NEW YORK — Starbucks is giving its baristas a bargain on an online college education.
The coffee chain is partnering with Arizona State University to make an undergraduate degree available at a steep discount to 135,000 U.S. employees who work at least 20 hours a week.
It's an unusual benefit in an industry where workers earn low wages, don't have much job security and are accustomed to barely scraping by, often by holding down more than one job. The program underlines the stark disparities in advancement opportunities among the rich and poor. It also highlights how traditional college educations are a near financial impossibility for many.
At an event in New York City on Monday, CEO Howard Schultz recounted growing up in federally subsidized housing and said the issue was personal for him because he was the first one in his family to attend college.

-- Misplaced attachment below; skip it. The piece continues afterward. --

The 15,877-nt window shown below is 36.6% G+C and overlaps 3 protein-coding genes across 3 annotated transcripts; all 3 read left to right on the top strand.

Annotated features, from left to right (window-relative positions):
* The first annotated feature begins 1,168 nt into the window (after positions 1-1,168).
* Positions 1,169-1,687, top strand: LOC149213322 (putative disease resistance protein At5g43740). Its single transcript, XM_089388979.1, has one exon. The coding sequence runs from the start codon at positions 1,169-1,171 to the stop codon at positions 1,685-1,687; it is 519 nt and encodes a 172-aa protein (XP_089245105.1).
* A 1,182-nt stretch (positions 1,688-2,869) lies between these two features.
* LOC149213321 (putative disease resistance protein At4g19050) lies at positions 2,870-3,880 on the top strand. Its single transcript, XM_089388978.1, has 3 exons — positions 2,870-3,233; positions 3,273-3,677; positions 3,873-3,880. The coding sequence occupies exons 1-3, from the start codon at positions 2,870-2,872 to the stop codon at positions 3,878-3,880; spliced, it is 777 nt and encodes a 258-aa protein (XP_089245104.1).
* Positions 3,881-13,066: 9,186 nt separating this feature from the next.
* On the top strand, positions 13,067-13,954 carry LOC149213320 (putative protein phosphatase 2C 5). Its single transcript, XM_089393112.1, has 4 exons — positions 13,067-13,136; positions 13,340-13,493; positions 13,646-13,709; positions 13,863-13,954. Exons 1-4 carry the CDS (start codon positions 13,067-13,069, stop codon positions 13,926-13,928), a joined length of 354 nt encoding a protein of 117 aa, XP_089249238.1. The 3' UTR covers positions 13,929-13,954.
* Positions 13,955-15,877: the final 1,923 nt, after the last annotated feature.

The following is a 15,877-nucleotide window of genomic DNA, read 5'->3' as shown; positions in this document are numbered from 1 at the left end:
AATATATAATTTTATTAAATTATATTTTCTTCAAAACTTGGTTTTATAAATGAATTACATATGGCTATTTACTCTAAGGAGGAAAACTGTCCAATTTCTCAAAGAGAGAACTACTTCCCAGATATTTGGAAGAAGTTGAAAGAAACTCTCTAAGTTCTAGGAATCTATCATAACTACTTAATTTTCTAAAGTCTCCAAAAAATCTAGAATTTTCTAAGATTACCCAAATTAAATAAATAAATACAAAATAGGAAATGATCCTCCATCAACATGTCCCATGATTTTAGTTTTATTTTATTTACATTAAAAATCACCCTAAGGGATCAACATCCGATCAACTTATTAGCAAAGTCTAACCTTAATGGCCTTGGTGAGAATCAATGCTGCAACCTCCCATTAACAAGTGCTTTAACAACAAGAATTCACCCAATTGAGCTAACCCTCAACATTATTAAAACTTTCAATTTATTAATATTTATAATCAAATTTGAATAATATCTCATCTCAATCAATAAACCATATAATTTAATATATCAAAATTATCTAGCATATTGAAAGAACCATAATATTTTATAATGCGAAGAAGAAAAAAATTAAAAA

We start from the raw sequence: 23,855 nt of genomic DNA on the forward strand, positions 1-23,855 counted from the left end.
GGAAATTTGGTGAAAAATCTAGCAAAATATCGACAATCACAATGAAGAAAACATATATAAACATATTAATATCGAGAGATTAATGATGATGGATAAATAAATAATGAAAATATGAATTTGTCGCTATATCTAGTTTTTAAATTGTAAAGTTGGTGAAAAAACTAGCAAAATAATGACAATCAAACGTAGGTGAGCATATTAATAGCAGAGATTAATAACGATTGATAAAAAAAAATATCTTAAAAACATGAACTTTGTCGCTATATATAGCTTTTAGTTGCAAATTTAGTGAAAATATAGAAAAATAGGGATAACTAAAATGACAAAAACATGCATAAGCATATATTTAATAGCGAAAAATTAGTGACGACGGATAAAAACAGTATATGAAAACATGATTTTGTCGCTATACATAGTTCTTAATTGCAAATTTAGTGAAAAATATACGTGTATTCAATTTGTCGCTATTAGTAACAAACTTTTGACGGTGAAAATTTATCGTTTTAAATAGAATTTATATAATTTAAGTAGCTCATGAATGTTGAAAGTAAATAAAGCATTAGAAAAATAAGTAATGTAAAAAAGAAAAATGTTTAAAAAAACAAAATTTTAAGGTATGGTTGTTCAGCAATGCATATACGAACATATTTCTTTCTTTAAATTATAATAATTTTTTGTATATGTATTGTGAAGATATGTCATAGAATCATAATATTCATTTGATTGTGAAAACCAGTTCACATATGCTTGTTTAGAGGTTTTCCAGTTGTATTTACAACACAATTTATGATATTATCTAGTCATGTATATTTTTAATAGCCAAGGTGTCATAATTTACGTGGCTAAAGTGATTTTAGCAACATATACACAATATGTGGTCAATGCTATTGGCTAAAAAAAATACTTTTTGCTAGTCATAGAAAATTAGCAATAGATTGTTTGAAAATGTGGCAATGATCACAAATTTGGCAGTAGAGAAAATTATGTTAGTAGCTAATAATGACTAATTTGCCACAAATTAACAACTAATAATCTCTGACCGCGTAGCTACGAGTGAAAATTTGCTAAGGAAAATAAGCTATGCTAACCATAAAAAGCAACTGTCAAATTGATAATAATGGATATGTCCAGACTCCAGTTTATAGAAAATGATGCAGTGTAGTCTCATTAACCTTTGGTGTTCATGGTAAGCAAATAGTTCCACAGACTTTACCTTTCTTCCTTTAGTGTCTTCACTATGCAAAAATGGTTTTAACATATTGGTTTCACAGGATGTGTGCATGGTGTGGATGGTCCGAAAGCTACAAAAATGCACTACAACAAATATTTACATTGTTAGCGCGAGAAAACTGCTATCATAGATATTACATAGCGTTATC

U.S. Education Secretary Arne Duncan joined him on stage to tell the crowd of about 340 Starbucks workers and their family members that given the disappearance of many blue-collar jobs that pay decently, education has become increasingly crucial to succeed. Duncan urged workers to take advantage of the program and show other companies why they should offer similar benefits.
"Think of the example you can set for the rest of the nation," Duncan said. "If you guys can do this well ... you're going to change the trajectory of the entire country."
Starbucks Corp. said it doesn't know how many workers will apply or how much the program will cost over time.
One worker from Los Angeles, Michael Bojorquez Echeverria, said he works up to 75 hours a week, including at another job, and attends community college at no cost. But he plans to apply for the Starbucks program because he thinks it will offer greater financial security.